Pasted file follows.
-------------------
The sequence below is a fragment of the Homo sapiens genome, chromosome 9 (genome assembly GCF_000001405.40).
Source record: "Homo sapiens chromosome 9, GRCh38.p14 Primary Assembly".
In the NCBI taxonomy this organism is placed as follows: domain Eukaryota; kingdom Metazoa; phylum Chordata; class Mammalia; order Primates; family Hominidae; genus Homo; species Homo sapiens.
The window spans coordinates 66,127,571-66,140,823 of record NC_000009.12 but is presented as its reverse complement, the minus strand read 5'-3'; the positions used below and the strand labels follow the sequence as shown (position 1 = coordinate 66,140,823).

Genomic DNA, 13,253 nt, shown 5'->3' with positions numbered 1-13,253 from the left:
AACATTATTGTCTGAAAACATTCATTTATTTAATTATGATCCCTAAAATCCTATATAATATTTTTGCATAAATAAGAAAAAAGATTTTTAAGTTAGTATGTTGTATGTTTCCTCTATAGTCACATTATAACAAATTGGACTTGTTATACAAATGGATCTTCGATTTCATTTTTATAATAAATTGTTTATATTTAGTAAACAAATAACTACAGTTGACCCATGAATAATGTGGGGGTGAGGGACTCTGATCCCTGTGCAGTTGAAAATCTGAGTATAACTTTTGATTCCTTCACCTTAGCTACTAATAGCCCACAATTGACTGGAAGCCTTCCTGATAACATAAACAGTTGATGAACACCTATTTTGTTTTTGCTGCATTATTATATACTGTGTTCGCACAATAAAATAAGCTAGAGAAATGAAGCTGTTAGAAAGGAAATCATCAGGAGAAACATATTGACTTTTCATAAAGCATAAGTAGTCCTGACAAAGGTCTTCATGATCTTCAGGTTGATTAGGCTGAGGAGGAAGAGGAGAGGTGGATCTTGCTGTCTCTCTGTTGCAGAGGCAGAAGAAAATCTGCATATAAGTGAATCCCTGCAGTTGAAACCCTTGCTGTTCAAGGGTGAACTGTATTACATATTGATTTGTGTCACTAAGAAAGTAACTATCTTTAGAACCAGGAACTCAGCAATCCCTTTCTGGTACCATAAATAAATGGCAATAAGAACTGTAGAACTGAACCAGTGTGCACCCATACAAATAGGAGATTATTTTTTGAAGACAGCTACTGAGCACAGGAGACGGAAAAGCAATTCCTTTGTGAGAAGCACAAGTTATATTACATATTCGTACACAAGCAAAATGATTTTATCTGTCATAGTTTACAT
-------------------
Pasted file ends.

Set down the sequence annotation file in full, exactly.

The sequence below is a fragment of the Homo sapiens genome, chromosome 9 (genome assembly GCF_000001405.40).
Source record: "Homo sapiens chromosome 9, GRCh38.p14 Primary Assembly".
In the NCBI taxonomy this organism is placed as follows: domain Eukaryota; kingdom Metazoa; phylum Chordata; class Mammalia; order Primates; family Hominidae; genus Homo; species Homo sapiens.
The window spans coordinates 66,127,571-66,140,823 of record NC_000009.12 but is presented as its reverse complement, the minus strand read 5'-3'; the positions used below and the strand labels follow the sequence as shown (position 1 = coordinate 66,140,823).

Genomic DNA, 13,253 nt, shown 5'->3' with positions numbered 1-13,253 from the left:
AACATTATTGTCTGAAAACATTCATTTATTTAATTATGATCCCTAAAATCCTATATAATATTTTTGCATAAATAAGAAAAAAGATTTTTAAGTTAGTATGTTGTATGTTTCCTCTATAGTCACATTATAACAAATTGGACTTGTTATACAAATGGATCTTCGATTTCATTTTTATAATAAATTGTTTATATTTAGTAAACAAATAACTACAGTTGACCCATGAATAATGTGGGGGTGAGGGACTCTGATCCCTGTGCAGTTGAAAATCTGAGTATAACTTTTGATTCCTTCACCTTAGCTACTAATAGCCCACAATTGACTGGAAGCCTTCCTGATAACATAAACAGTTGATGAACACCTATTTTGTTTTTGCTGCATTATTATATACTGTGTTCGCACAATAAAATAAGCTAGAGAAATGAAGCTGTTAGAAAGGAAATCATCAGGAGAAACATATTGACTTTTCATAAAGCATAAGTAGTCCTGACAAAGGTCTTCATGATCTTCAGGTTGATTAGGCTGAGGAGGAAGAGGAGAGGTGGATCTTGCTGTCTCTCTGTTGCAGAGGCAGAAGAAAATCTGCATATAAGTGAATCCCTGCAGTTGAAACCCTTGCTGTTCAAGGGTGAACTGTATTACATATTGATTTGTGTCACTAAGAAAGTAACTATCTTTAGAACCAGGAACTCAGCAATCCCTTTCTGGTACCATAAATAAATGGCAATAAGAACTGTAGAACTGAACCAGTGTGCACCCATACAAATAGGAGATTATTTTTTGAAGACAGCTACTGAGCACAGGAGACGGAAAAGCAATTCCTTTGTGAGAAGCACAAGTTATATTACATATTCGTACACAAGCAAAATGATTTTATCTGTCATAGTTTACAT